What I love about this book is that it does beat the idea that God loves us. And you know what- I don’t think we ever really learn this lesson and need to stop hearing it. This is not a Barney “God loves me” now let’s all run and give eachother hugs- it is learning that God’s love is totally life transforming. HE changes us- and not because we are this problem He has to deal with (which I think is how many people see sanctification)- but because He loves us more than we can imagine! “Captivating” forces us to our continual need…that’s not a comfortable place…I think that is part of why I wanted to chuck the book across the room. I don’t want to need anyone- I am a strong woman, right? Oh, wait, I am broken…we all are!! This book is not for low-self-esteem women- it is for any women who is willing to consider that she is broken (and maybe more than she wants to admit).

    I think the Eldredges are bold, and sometimes with being bold, you miss sometimes, but I think the message behind this book- that we are ALL broken and in need of rescue, and that God loves us in our brokeness and that He cares about our redeemtion beyond our salvation because we are of immense value to Him- is a message worth being bold about. I think they lack in some theological arguments, but I think their core message is Bibical- very Bibical- but I’m not sure we always want to hear it.

    I advocate reading this book. Read it as a skeptic, but be willing to actually consider their argument. Don’t accept everything you read in ANY book…only the Bible is God’s Word. Test things. Test their arguments against Scripture- see the flaws. But don’t let your skeptism harden you to also hearing a message that might bring you some amazing freedom.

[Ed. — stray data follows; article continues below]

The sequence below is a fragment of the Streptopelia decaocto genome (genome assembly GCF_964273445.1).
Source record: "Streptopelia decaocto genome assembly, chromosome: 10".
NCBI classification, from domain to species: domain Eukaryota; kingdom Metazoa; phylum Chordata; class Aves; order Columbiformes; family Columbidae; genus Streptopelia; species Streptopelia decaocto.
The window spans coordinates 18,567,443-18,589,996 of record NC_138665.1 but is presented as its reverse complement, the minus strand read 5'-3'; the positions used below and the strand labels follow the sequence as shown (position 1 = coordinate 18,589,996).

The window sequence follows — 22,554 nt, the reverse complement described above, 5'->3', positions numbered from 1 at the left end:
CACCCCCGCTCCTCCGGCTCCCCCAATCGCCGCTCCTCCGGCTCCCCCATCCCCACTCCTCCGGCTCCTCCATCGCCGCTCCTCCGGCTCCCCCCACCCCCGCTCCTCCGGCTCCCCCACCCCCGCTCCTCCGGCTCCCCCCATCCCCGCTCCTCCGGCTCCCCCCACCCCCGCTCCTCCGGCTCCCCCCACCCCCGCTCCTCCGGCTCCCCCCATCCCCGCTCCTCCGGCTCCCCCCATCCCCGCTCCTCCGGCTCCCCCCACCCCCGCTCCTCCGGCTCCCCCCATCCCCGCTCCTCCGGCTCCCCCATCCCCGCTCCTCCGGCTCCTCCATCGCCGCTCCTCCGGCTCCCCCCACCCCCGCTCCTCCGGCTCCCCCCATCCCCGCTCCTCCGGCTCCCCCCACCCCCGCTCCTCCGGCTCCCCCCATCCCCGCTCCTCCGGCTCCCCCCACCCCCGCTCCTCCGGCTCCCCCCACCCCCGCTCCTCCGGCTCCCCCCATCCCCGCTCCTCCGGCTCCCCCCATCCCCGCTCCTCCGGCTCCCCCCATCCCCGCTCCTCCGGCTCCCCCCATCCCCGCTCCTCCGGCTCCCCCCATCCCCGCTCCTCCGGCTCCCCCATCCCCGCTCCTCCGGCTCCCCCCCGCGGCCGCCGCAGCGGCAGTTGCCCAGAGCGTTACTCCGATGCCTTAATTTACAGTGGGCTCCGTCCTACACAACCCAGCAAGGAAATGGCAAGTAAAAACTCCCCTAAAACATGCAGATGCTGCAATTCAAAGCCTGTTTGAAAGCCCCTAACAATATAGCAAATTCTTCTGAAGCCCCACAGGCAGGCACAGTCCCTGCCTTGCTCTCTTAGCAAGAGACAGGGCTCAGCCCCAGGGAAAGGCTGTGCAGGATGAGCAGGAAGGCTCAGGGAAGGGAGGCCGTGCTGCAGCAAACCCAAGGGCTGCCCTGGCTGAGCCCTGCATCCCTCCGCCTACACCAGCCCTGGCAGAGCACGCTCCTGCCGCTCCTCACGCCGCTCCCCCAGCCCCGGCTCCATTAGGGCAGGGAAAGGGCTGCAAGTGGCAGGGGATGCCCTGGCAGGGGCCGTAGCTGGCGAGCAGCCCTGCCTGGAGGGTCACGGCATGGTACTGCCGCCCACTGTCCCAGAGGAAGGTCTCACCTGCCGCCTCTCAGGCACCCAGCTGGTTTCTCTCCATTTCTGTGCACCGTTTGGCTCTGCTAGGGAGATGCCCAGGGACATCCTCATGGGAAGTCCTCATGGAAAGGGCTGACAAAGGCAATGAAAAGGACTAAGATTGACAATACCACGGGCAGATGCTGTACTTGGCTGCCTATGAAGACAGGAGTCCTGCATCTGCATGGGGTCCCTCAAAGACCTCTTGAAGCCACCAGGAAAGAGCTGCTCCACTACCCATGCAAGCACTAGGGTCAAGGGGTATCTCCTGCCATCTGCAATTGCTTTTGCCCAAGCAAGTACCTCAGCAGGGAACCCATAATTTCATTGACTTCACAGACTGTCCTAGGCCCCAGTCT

Sorry this is long- these are my thoughts.

  3. says:

    Review by for Captivating: Unveiling the Mystery of a Woman’s Soul
    “As a new Christian, the first book I picked up on godly femininity I threw across the room. I never picked it up again. In the twenty-five years since, I have only read a few I could whole-heartedly recommend. The rest drive me crazy. Their messages to women make me feel as though, ‘You are not the woman you ought to be — but if you do the following ten things, you can make the grade.’ They are, by and large, soul-killing. But femininity cannot be prescribed in a formula.”

    So begins (or very nearly begins) CAPTIVATING, written by John and Stasi Eldredge. The “I” in question is Stasi, but it’s her husband John you are more likely to be familiar with. He’s the author of THE SACRED ROMANCE, WILD AT HEART, and a number of other books that promote an adventurous and cathartic brand of Christianity. Whereas WILD AT HEART tailored that message for men, CAPTIVATING looks to tailor the message for women and is likely to have similar bestselling results.

    But even though femininity cannot be prescribed in a formula as the introduction says, CAPTIVATING’s premise is that there is an essence that God has given to every woman. “We share something deep and true, down in our hearts,” Stasi writes. And it’s this universal feminine heart that CAPTIVATING hopes to expose, heal, develop, and celebrate.

    That this feminine heart needs healing is not hard for the authors to evidence. “Every woman I’ve ever met feels it — something deeper than just the sense of failing at what she does. An underlying, gut feeling of failing at who she is. I am not enough and I am too much at the same time. Not pretty enough, not thin enough, not kind enough, not gracious enough, not disciplined enough. But too emotional, too needy, too sensitive, too strong, too opinionated, too messy. The result is Shame, the universal companion of women. It haunts us, nipping at our heels, feeing on our deepest fear that we will end up abandoned and alone,” writes Stasi.